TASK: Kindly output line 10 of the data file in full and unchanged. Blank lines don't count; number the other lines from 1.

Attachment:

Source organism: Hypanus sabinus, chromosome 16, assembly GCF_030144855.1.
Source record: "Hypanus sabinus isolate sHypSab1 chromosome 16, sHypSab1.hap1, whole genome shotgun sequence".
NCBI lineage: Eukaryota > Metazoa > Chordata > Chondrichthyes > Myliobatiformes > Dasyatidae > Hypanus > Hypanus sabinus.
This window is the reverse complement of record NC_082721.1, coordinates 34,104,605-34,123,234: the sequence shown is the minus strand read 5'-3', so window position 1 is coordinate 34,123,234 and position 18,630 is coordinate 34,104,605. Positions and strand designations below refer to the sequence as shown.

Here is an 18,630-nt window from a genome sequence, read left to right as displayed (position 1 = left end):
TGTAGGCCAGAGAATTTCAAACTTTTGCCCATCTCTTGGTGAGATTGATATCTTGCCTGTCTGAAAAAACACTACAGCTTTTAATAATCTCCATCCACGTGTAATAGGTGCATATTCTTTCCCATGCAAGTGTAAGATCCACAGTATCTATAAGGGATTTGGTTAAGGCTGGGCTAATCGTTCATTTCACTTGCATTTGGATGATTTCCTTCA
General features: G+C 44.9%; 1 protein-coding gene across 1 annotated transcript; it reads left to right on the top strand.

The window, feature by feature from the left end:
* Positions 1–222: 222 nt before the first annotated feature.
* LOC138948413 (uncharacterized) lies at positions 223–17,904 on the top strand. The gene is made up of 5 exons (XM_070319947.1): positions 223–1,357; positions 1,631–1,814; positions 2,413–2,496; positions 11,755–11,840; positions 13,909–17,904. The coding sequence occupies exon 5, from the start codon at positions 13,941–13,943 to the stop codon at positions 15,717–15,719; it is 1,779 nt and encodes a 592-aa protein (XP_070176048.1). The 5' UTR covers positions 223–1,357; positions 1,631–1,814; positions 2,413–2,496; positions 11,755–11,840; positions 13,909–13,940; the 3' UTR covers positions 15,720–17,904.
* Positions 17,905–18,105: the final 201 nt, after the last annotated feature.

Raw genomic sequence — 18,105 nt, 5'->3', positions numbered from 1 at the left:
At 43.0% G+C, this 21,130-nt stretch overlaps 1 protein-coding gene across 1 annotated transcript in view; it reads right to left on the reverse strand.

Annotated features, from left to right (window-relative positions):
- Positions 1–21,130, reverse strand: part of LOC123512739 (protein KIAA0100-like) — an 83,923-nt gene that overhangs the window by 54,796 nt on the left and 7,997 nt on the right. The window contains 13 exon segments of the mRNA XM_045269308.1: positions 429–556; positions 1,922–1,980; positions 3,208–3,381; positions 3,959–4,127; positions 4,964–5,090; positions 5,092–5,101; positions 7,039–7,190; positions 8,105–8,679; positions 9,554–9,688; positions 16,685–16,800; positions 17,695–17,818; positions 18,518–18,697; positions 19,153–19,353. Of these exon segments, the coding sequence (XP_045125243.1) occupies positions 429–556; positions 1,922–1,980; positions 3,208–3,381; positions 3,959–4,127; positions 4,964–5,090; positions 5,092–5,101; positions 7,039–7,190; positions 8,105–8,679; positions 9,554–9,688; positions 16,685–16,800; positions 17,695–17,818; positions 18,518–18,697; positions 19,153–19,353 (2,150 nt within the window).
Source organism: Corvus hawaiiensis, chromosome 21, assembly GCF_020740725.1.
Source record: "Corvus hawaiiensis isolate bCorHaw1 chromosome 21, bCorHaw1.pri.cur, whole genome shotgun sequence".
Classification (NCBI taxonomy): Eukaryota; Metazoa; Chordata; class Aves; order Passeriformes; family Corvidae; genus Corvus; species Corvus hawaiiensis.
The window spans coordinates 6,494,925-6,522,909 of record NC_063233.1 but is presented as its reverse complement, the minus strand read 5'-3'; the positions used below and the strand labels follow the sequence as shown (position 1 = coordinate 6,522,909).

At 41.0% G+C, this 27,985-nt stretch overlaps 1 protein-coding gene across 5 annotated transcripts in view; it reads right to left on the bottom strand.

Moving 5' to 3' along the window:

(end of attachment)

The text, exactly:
* LOC138948413 (uncharacterized) lies at positions 223–17,904 on the top strand. The gene is made up of 5 exons (XM_070319947.1): positions 223–1,357; positions 1,631–1,814; positions 2,413–2,496; positions 11,755–11,840; positions 13,909–17,904. The coding sequence occupies exon 5, from the start codon at positions 13,941–13,943 to the stop codon at positions 15,717–15,719; it is 1,779 nt and encodes a 592-aa protein (XP_070176048.1). The 5' UTR covers positions 223–1,357; positions 1,631–1,814; positions 2,413–2,496; positions 11,755–11,840; positions 13,909–13,940; the 3' UTR covers positions 15,720–17,904.